Messenger, by Mary Oliver
My work is loving the world.
Here the sunflowers, there the hummingbird
equal seekers of sweetness.
Here the quickening yeast; there the blue plums.
Here the clam deep in the speckled sand.
Are my boots old? Is my coat torn?
Am I no longer young, and still not half-perfect? Let me
keep my mind on what matters,
which is my work,
which is mostly standing still and learning to be
The phoebe, the delphinium.
The sheep in the pasture, and the pasture.
Which is mostly rejoicing, since all the ingredients are here,
which is gratitude, to be given a mind and a heart
and these body-clothes,
a mouth with which to give shouts of joy
to the moth and the wren, to the sleepy dug-up clam,
telling them all, over and over, how it is
that we live forever.
Plato said he liked poets better than historians because poets never lie.
But do poets tell the truth, or do they simply remind you of things you already know to be the truth?
A poem that speaks to you, that moves you, tells a big truth, that why it touches you; but it’s mostly truth about the internal world — not the kind of truth telling that’s required in our day-to-day relationships.
A good poem tells the truths you already know, even if you hadn’t realized it; the poem holds it up to the light for you to look at. It’s like a sunrise; it’s about insight.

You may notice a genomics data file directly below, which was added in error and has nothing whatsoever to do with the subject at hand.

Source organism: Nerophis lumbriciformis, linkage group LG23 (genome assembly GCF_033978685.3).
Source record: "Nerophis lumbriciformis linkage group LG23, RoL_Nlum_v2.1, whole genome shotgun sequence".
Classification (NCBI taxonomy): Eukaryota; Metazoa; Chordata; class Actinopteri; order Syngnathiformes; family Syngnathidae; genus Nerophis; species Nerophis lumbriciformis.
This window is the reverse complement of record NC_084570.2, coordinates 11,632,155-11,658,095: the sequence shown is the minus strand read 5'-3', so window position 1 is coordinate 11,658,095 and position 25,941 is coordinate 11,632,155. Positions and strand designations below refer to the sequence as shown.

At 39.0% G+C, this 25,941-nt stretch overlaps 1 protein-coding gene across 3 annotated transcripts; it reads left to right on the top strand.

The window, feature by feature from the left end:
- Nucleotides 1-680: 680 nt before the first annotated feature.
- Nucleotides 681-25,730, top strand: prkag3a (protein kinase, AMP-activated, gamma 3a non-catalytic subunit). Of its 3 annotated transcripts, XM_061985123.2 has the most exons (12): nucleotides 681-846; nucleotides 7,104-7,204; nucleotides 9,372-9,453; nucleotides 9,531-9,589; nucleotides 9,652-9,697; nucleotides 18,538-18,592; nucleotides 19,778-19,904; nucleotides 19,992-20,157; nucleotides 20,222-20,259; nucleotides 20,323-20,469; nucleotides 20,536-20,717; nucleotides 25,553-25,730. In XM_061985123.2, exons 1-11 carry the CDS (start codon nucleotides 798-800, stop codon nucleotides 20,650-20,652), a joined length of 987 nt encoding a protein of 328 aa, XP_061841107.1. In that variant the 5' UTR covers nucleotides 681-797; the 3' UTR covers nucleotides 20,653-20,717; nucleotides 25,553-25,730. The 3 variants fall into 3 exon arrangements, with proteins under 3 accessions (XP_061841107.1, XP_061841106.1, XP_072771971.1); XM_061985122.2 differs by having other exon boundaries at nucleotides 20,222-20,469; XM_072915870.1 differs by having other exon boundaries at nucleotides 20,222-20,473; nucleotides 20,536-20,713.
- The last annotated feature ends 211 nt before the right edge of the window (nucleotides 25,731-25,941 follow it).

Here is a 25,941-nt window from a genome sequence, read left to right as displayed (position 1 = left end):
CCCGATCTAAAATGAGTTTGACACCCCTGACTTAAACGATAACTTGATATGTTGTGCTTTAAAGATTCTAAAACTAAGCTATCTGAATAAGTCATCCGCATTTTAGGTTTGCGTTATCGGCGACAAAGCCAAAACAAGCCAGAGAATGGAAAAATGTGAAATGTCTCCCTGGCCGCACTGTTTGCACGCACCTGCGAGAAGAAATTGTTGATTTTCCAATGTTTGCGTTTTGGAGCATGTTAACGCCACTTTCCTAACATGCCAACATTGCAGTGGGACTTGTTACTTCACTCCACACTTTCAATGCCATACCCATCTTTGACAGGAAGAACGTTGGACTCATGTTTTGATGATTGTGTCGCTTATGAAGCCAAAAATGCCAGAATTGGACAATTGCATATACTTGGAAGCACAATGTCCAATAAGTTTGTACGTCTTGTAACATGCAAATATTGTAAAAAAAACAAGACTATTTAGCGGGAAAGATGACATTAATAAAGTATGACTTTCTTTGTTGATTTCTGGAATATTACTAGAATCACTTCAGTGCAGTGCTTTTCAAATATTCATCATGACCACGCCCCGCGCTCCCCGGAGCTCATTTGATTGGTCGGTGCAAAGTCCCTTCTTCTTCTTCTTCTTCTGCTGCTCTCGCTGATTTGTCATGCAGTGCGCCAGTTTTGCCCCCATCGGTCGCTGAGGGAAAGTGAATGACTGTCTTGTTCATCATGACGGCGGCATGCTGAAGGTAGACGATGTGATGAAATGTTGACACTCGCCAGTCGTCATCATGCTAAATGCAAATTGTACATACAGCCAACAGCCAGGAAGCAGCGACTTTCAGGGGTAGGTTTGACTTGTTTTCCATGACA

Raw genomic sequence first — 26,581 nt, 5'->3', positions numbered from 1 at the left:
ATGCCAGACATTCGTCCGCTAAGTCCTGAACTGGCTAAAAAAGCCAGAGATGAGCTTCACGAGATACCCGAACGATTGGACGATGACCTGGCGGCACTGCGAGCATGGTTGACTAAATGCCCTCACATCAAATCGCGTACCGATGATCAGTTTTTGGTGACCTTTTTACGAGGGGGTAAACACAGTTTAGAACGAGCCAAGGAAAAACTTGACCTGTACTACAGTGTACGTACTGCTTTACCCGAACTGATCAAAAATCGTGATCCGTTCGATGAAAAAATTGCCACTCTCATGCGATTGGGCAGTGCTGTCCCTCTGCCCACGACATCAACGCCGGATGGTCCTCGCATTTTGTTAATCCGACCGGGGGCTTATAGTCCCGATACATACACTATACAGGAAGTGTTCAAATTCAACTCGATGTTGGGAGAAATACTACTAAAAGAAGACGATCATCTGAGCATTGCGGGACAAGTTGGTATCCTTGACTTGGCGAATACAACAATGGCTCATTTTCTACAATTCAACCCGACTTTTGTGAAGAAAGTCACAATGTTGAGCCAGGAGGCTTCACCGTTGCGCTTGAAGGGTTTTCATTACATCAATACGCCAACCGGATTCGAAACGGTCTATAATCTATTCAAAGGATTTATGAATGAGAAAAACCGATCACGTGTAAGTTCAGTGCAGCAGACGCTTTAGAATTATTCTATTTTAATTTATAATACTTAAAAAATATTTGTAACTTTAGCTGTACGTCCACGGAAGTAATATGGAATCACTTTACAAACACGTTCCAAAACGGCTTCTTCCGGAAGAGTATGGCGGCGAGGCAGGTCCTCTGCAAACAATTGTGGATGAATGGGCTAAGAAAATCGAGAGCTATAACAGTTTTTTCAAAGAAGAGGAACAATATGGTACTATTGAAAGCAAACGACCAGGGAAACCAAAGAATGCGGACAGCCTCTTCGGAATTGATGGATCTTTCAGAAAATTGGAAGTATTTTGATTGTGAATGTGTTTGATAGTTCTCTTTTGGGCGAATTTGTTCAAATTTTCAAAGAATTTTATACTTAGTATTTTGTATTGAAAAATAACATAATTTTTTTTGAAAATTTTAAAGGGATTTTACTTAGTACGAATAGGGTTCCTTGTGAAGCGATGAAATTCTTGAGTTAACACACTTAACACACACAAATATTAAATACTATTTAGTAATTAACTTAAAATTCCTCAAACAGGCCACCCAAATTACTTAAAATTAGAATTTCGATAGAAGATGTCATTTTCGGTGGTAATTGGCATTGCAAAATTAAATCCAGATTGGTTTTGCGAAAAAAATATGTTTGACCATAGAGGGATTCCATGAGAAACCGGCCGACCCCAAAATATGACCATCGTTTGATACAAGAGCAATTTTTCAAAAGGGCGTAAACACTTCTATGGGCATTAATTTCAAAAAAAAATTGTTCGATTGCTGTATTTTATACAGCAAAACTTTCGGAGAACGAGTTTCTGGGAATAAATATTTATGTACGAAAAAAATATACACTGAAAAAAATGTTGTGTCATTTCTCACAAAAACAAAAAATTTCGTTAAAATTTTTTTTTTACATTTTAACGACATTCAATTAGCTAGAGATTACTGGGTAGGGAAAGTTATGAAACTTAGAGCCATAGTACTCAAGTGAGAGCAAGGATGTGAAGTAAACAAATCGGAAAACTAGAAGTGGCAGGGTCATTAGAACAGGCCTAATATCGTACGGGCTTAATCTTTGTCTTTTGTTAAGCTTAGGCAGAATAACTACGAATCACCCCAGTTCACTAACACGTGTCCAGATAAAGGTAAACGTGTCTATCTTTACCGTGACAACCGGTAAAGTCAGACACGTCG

In the mid-60’s I took a yoga class that was held in the basement of the Unitarian Church in Harvard Square. One night, when we were in the prone position, the instructor gave a talk he said was out of the Buddhist tradition. The gist of his talk has stayed with me. He said, “There are four things you have to do in life: show up; tell the truth; do what you do with intensity; and don’t get attached to outcomes.”
He talked about each of them. I don’t really remember what he said about each one, but I’ve been thinking about this list ever since.
Woody Allen quipped, “80% of life is just showing up.”
In pastoral counseling class in seminary, there was a lot of time devoted to the task of being fully present; of letting the counselee know that you are there; that you’re listening; that you care. It was called by various names: ‘active listening,’ or ‘compassionate presence.’ It was all about showing up in a special way – it’s about being fully present; it’s about being in the moment.